2.2. Jatropha Oil

Jatropha oil-based polyol was prepared using two different methods, that is, hydroxylation followed by either alcoholysis or epoxidation of jatropha oil. Epoxidation method of jatropha oil-based polyol had been described in the literature [122] . The synthesized polyol was treated with diisocyanate at 70˚C to generate the PU adhesive [119] [120] [121] [122] [123] . Reaction scheme is shown in Figure 5.

Figure 4. Synthetic scheme of polyurethane wood adhesives from obtained polyester polyols based on castor oil.

Figure 5. Hydroxylated polyol and prepolymer adhesive reaction with 2,4-toluene diisocyanates.

2.3. Multi-Hydroxy Soybean Oil (MHSBO)

The research was conducted to evaluate the possibility of using MHSBO/pMDI resin, obtained from soybean oil, as a wood adhesive. MHSBO was reacted with pMDI resin at different eq. mole ratios to prepare adhesives. These adhesives were used to investigate adhesive properties and bond performance in wood application [124] [125] [126] . Reaction of Synthesis of MHSBO and polyurethanes is shown in Figure 6.

2.4. Palm Oil

PU adhesive was prepared from palm oil-based polyester polyol [32] [131] that was synthesized by ring-opening reaction of epoxidized palm olein with phthalic acid. Phthalic acid was used to react with epoxidized palm olein to improve the hydrolytic stability of PU adhesive as cross-linking reaction increases the content of dangling fatty acid chains in the polyol to improve the hydrophobicity of PU adhesives [127] . Besides, the dangling fatty acid chains of the palm oil-based polyester polyols act as plasticizer that gives more flexible adhesive films [128] [129] [130] . Performance of this adhesive system was compared with commercial available wood adhesives. Reaction scheme is shown in Figure 7.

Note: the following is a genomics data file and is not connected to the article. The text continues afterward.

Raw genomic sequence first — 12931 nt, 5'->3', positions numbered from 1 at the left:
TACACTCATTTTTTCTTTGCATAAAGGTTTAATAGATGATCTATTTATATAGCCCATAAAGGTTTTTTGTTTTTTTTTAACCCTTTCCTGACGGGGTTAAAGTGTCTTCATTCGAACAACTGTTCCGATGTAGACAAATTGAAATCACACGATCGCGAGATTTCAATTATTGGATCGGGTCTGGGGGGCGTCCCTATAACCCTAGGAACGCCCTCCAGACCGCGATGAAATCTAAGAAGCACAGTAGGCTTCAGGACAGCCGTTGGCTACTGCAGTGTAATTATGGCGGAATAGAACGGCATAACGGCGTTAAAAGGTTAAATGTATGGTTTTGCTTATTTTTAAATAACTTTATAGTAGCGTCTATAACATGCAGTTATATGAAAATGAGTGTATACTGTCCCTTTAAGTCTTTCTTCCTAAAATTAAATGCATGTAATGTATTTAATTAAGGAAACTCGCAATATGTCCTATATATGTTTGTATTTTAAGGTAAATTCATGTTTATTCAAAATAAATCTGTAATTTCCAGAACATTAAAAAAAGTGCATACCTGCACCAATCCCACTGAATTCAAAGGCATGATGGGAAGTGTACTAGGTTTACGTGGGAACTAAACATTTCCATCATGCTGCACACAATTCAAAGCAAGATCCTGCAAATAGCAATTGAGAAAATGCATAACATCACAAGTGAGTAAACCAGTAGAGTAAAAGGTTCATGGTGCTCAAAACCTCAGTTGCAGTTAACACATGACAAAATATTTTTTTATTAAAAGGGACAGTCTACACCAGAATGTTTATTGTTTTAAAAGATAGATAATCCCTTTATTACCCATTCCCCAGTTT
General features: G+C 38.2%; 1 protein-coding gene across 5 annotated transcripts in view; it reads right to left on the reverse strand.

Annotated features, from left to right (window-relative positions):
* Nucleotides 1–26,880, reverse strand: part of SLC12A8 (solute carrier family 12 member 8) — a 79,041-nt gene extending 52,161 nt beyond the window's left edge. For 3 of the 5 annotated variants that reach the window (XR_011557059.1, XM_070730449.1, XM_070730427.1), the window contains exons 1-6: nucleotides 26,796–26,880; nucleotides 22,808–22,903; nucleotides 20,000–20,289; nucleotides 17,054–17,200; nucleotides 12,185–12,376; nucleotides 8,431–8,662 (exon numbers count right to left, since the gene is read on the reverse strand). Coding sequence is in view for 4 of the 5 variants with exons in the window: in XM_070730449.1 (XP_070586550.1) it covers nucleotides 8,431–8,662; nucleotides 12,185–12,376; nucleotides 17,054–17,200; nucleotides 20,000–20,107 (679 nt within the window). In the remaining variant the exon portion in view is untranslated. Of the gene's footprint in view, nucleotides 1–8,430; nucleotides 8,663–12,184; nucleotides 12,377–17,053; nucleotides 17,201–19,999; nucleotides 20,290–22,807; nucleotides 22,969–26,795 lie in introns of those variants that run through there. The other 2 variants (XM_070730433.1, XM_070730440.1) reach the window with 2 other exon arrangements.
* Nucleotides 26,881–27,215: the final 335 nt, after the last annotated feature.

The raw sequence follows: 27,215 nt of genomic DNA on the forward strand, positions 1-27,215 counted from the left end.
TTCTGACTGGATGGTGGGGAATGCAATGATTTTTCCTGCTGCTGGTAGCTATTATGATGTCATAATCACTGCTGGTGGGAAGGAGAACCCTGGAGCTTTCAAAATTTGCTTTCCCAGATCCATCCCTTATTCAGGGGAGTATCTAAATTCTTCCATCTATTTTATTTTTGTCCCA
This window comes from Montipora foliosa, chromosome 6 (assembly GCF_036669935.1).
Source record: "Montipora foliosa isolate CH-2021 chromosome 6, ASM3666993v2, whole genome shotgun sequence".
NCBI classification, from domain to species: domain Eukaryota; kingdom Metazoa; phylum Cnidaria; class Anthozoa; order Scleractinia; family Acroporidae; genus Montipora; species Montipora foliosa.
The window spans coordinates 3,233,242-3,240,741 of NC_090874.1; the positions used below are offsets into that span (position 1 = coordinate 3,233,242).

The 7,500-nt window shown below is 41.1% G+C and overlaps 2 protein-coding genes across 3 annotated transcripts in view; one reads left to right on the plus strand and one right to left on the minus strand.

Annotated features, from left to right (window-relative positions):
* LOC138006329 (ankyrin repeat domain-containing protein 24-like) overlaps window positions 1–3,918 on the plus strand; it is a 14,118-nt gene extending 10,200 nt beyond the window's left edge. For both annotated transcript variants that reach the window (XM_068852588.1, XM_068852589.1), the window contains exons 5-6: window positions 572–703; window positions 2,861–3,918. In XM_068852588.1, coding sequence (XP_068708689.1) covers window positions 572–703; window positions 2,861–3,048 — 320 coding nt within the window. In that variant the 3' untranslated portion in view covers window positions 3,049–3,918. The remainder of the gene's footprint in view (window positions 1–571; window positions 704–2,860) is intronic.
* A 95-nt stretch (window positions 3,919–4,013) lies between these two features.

3. Polylactic Acid Based Polyurethane Adhesive

Polylactic acid was commercial thermoplastic polyester known for its biodegradability [132] . Preparing polyols from lactic acid (lactate polyols) as precursors for polyurethanes would be beneficial in several ways. Lactate polyols are polyester polyols containing lactic acid units. Introducing lactic acid units into a polyol structure can be done in different ways.

One route was the ring opening addition of lactide to hydroxyl groups. Other routes involve esterification of different polyols with lactic acid, or transesterification with esters of lactic acid (e.g., ethyl lactate, butyl lactate). The advantage

Figure 6. Synthesis of MHSBO and polyurethanes.

of the addition of lactide to polyols was in short reaction times and avoidance of the removal of low molecular weight compounds (water or alcohols). Lactate polyols can be prepared from 100% bio-renewable feedstock. Present work was to prepare high functionality polyester polyols containing lactic units (lactate polyols) suitable for preparation of rigid cast polyurethanes and foams. This PUs, apart from having high bio-based content, was expected to be biodegradable. The ring opening addition of L-lactide to hydroxyl groups was the reaction used for introducing lactic acid units into polyol structure. In order to obtain high functionality polyols with high bio-based content, different polyglycerols with high content of OH groups were used as starters. However, high concentration of OH groups in simple polyglycerol-lactate adducts and strong tendency to crystallization of lactate units result in strong intra-molecular hydrogen bonding, which makes these polyols immiscible with isocyanates. Consequently, this issue was addressed by incorporation of hydrophobic fatty acid segments in the lactate polyol structure, which are known to have good affinity for isocyanates.